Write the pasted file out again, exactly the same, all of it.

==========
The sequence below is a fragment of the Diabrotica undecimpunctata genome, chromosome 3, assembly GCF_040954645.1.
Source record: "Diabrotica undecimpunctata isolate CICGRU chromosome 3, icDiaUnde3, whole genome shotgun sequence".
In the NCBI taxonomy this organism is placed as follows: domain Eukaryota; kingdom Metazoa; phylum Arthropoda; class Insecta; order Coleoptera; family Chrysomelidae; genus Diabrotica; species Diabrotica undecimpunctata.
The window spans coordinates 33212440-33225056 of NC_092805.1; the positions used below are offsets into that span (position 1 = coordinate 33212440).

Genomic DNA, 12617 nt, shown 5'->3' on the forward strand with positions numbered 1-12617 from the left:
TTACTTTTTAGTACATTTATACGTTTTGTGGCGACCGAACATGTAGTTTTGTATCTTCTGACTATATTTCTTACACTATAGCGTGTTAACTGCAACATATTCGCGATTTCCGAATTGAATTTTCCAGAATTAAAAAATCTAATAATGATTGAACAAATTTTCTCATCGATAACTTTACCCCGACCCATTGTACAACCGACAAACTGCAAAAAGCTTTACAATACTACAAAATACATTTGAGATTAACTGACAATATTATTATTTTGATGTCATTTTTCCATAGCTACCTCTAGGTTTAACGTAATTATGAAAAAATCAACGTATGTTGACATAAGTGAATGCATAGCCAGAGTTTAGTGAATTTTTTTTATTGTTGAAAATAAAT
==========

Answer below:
The sequence below is a fragment of the Diabrotica undecimpunctata genome, chromosome 3, assembly GCF_040954645.1.
Source record: "Diabrotica undecimpunctata isolate CICGRU chromosome 3, icDiaUnde3, whole genome shotgun sequence".
In the NCBI taxonomy this organism is placed as follows: domain Eukaryota; kingdom Metazoa; phylum Arthropoda; class Insecta; order Coleoptera; family Chrysomelidae; genus Diabrotica; species Diabrotica undecimpunctata.
The window spans coordinates 33212440-33225056 of NC_092805.1; the positions used below are offsets into that span (position 1 = coordinate 33212440).

Genomic DNA, 12617 nt, shown 5'->3' on the forward strand with positions numbered 1-12617 from the left:
TTACTTTTTAGTACATTTATACGTTTTGTGGCGACCGAACATGTAGTTTTGTATCTTCTGACTATATTTCTTACACTATAGCGTGTTAACTGCAACATATTCGCGATTTCCGAATTGAATTTTCCAGAATTAAAAAATCTAATAATGATTGAACAAATTTTCTCATCGATAACTTTACCCCGACCCATTGTACAACCGACAAACTGCAAAAAGCTTTACAATACTACAAAATACATTTGAGATTAACTGACAATATTATTATTTTGATGTCATTTTTCCATAGCTACCTCTAGGTTTAACGTAATTATGAAAAAATCAACGTATGTTGACATAAGTGAATGCATAGCCAGAGTTTAGTGAATTTTTTTTATTGTTGAAAATAAAT